Facilitation Skills for the Leader and Workplace Technology

Adrianne Geiger Dumond

 

 

Facilitation skills can be used in many settings – running Board/Staff meetings, strategic planning, problem solving meetings, even conducting performance evaluations. The mission of facilitation is to disclose the facts, and the truth, which means the leader, must be objective and unbiased. If this demeanor cannot be attained, it is better to contract for an outside facilitator.

In a March 13, 2017 issue of the Wall Street Journal there was a whole section on WORKPLACE TECHNILOGY, “How is AI (Artificial Intelligence) Transforming the Workplace”. The premise is that in the future managers will decide who to hire, how employees might work together on special teams, how they might be evaluated – even predicting how long employees will stay or leave – based on the analysis of mounds of data and a search for certain patterns. This is the use of artificial intelligence (AI) and its potential.

Working on this article about the use of facilitation skills led me to conclude that the future must be even more open, transparent with how people work together in this new world. With leaders facilitating how decisions are made, goals are determined, may help to retain trust and faith in the leadership and ultimately the organization. Here are some tips for successful facilitation practices.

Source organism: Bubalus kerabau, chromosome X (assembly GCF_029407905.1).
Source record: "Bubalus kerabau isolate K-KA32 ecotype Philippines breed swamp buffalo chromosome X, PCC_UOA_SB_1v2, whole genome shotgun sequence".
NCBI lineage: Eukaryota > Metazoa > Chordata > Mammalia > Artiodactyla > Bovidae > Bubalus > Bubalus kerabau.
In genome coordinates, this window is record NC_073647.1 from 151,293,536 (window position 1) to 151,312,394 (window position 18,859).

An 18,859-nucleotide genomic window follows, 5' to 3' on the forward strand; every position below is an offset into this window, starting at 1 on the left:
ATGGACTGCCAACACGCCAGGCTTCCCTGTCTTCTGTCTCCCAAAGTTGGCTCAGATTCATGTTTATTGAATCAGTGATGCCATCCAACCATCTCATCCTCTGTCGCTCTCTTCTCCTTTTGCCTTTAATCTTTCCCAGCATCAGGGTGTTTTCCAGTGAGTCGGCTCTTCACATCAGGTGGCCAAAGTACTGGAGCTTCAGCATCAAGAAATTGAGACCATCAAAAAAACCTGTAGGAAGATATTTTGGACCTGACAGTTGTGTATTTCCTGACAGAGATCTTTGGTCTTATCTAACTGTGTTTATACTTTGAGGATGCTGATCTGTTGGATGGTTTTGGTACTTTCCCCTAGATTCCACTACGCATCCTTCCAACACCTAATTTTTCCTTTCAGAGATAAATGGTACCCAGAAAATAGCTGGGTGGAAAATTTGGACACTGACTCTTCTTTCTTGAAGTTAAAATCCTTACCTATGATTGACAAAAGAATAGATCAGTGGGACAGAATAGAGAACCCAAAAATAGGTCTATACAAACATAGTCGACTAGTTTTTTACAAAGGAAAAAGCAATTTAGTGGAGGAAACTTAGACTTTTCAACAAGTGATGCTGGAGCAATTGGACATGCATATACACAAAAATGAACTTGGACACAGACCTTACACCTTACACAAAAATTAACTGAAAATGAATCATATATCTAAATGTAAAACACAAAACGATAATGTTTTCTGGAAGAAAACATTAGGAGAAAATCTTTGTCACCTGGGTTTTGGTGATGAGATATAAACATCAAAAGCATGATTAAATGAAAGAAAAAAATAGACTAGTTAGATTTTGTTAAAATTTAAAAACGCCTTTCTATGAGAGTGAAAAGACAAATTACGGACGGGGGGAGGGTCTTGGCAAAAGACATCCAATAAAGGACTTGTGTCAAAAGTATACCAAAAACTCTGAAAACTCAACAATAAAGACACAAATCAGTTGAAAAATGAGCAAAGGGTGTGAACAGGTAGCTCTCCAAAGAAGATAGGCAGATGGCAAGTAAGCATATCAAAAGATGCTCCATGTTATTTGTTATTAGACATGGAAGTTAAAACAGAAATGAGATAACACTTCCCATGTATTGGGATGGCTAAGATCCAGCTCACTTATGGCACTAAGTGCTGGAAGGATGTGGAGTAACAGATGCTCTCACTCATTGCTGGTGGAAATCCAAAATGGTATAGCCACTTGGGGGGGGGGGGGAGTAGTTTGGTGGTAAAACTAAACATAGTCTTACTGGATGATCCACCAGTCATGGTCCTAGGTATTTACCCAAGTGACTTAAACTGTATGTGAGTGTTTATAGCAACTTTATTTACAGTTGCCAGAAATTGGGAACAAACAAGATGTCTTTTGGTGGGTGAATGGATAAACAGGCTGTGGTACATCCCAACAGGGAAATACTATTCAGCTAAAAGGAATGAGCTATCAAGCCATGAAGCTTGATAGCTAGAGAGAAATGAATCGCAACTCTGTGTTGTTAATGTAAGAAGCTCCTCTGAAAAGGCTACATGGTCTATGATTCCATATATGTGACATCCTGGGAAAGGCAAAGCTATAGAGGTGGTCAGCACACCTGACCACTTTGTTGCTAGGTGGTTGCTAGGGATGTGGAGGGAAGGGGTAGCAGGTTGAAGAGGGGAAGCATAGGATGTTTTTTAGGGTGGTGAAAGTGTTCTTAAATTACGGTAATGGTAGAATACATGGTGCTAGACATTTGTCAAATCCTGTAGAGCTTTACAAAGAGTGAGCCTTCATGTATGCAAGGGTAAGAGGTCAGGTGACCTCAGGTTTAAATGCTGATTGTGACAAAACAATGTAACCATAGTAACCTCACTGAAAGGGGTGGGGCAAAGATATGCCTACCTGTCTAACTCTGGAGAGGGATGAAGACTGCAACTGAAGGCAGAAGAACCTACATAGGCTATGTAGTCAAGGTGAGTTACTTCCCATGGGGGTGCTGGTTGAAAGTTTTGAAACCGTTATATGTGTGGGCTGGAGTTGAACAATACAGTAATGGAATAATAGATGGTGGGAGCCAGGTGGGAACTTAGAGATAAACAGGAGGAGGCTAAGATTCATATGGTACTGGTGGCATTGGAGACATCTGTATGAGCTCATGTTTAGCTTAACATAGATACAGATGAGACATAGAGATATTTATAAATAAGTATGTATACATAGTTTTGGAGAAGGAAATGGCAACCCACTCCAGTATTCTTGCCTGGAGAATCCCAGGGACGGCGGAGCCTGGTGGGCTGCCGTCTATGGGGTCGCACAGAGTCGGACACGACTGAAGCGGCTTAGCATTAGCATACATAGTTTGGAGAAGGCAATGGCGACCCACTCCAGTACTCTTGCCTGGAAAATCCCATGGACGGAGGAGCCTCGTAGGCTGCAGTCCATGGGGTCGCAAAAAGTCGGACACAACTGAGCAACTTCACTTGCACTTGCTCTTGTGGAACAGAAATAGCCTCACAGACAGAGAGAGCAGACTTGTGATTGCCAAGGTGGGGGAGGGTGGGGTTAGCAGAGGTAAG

Getting started: Setting expectations is an important part of getting started. The facilitator should state the purpose of the meeting and what outcomes might be expected at the end of working together. If confidentiality is an issue, the leader must ensure that ‘what’s said in this room, stays in the room’. If the facilitator is the boss, it is critical to state that she/he will be non-judgmental and unbiased in the discussion.

Asking good questions: Asking good questions takes skill and practice, especially for the facilitator. They must further the truth and circumstances, but remain non-judgmental and unbiased. Open-ended questions are a good start. For example, it is better to ask, “What led up to this situation”, than “How did Jane get involved in this situation?” But the follow-on questions can be a challenge. Here are some examples:

  • Can you tell us more?
  • Can you give us an example?
  • What led you to that conclusion?
  • What should we do next?

Facts and Evidence: The purpose of good facilitation is to put the audience at ease. They must have enough facts to understand the subject and can make an educated conclusion about the decision.

Final expectations: Facilitators owe it to an audience to summarize the discussions and answer the question “where do we go from here?” After taking time to elicit an audience’s opinions and knowledge, it is respectful of their time to be clear about outcomes. They really expect that.

I urge you to read the WSJ section. It is startling – especially for privacy issues. Successful working relationships are built on trust and respect. The future workplace rules will need to consider inhuman data and maintain respect, trust and privacy – a challenge for good facilitation skills.

Click here to learn more about our no-cost coaching program to help you develop your nonprofit leadership and management skills.

Author:  Adrianne Geiger DuMond, Executive Coaches of Orange County, www.ECofOC.org